And if you’ve packed a few children for the trip, you’ll want to be sure to take them to the Portsmouth Children’s Museum. There they can produce very big bubbles, learn to be a tugboat captain and a banker, and be dazzled by the stars in the Beazley Planetarium. Sure, it’s in Olde Towne too.
Many of these museums are open only on weekends, so check the times.
During the season—roughly May through December—you’ll find plenty of special events around Olde Towne to keep you royally entertained. Here are just a few:
While you are still planning your weekend in Portsmouth, check the schedule for the Union Bank & Trust Pavilion. This is the area’s venue for top-name performers. Sit under cover or under the stars and enjoy the concert. And if you are staying at Ocean Marine, you will be only steps away.
If you are in town on a Thursday, walk over to High Street Landing and listen to great local musicians as you enjoy the evening along the Elizabeth River. Like to mix art with your music? You’ll love concerts in the courtyard and free admission to the Cultural Arts Center, all on High Street, of course, on the first Fridays of the month.
Finally, don’t pass up the opportunity to take in a first-run movie at the 1945 art deco Commodore Theatre. The theater features a whopping 41-foot screen and state-of-the-art Dolby sound. Sit in the balcony and enjoy a great sandwich or pizza and a glass of beer or wine while watching the movie. Sweet!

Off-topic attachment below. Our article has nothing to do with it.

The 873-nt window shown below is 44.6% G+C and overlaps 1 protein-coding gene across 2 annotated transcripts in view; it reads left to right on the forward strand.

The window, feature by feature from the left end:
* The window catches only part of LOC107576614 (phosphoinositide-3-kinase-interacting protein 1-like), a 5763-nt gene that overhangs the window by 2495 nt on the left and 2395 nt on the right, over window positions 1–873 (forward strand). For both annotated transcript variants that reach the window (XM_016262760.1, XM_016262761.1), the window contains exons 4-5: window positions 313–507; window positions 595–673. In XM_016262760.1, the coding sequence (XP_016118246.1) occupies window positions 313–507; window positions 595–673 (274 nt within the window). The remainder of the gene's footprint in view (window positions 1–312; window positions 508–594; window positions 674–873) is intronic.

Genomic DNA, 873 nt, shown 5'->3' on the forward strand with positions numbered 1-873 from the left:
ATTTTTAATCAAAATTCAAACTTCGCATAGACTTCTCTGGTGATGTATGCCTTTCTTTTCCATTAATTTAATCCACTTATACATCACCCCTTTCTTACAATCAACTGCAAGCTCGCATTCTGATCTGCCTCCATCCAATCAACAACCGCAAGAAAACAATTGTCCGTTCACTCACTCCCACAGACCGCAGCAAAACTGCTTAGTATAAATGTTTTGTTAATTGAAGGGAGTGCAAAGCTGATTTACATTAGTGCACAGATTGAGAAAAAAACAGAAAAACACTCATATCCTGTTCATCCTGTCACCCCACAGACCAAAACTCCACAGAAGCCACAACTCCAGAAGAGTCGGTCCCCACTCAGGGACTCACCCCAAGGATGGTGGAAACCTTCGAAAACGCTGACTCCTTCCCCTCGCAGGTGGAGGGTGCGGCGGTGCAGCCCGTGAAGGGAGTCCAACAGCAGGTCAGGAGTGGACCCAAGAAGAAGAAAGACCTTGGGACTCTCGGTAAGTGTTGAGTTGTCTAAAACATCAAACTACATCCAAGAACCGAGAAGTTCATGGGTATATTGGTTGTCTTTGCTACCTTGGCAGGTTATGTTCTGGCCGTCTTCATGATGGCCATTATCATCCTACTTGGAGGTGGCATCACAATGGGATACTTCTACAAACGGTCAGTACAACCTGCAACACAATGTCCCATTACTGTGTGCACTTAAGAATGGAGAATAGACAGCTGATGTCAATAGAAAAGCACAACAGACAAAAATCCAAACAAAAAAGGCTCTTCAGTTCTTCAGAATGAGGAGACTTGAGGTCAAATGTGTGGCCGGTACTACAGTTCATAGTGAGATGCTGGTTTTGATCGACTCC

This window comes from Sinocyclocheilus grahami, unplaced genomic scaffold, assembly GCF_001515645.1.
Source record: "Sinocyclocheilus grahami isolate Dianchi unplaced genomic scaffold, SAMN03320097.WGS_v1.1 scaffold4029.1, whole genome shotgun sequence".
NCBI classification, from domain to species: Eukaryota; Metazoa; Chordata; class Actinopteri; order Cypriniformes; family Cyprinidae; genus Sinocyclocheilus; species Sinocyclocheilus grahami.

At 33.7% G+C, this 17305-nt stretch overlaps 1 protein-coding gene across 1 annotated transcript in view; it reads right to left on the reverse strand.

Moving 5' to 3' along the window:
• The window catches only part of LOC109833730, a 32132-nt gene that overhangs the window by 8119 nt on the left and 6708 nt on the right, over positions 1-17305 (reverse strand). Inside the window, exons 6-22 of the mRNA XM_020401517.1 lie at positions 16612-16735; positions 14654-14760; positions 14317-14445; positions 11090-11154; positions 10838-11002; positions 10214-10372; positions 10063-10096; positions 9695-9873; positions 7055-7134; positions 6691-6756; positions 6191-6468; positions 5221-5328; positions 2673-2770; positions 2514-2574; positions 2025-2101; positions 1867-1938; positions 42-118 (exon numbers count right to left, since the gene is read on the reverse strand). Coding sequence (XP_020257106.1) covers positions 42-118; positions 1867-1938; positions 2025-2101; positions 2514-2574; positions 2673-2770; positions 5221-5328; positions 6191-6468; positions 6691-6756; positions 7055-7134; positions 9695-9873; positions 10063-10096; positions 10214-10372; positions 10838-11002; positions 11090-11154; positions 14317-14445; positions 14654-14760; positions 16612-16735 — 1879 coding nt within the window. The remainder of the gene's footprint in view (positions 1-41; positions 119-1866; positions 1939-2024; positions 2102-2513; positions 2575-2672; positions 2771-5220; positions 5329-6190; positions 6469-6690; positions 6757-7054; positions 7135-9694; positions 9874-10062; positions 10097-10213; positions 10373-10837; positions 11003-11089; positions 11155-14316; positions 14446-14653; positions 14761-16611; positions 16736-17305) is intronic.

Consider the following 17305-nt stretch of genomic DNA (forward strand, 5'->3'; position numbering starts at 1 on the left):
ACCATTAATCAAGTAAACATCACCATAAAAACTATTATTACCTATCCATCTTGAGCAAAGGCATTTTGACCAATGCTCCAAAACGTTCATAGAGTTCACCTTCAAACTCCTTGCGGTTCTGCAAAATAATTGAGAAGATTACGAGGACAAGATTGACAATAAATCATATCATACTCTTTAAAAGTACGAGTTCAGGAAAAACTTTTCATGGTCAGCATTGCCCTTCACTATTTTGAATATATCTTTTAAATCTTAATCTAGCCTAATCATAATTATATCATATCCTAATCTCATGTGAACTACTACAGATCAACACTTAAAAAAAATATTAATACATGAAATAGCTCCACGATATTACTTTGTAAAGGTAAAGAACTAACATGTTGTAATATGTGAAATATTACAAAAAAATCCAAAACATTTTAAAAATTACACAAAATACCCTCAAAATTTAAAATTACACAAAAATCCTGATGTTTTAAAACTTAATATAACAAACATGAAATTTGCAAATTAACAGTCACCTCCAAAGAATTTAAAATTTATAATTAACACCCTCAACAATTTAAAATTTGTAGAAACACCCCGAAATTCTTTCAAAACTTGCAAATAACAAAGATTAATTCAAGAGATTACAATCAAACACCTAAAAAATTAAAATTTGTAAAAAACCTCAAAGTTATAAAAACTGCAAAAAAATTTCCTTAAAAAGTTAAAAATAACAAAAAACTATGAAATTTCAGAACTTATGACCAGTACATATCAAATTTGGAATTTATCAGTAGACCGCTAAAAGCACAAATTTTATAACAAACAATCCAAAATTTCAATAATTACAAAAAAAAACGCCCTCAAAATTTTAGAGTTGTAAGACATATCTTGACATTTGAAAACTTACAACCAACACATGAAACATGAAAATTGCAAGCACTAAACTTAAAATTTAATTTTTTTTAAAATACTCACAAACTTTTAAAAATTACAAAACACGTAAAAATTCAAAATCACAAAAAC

Oh, there’s more. On the first Saturdays, be sure to catch Portsmouth’s famous Antiques & Flea Market on County Street, just south of High Street, and hunt for treasure among the rows upon row of antiques and collectibles. Finish off the morning with a visit to the Farmers Market at Court and High streets.
Take a boat ride
Here’s a special treat. We know that there are more than enough activities to pack a weekend full in Olde Towne alone, but if you can squeeze in the time, we recommend taking either the paddle-wheel ferry or the water taxi across the Elizabeth River to Norfolk. Visit Nauticus Marine Museum and the battleship Wisconsin if you can—Norfolk is full of great things to do—but our favorite thing to do is to catch a ride on the tour boat Victory Rover for a narrated trip out the Elizabeth River to visit the Atlantic Fleet, the largest collection of U.S. Navy ships docked at the world’s largest naval base, Naval Station Norfolk. Taking the tour will let you know what’s what. You’ll also pass the Norfolk shipping terminals and Norfolk Southern Railroad’s Pier 6 at Lamberts Point—the largest and fastest loading coal facility in the Northern Hemisphere.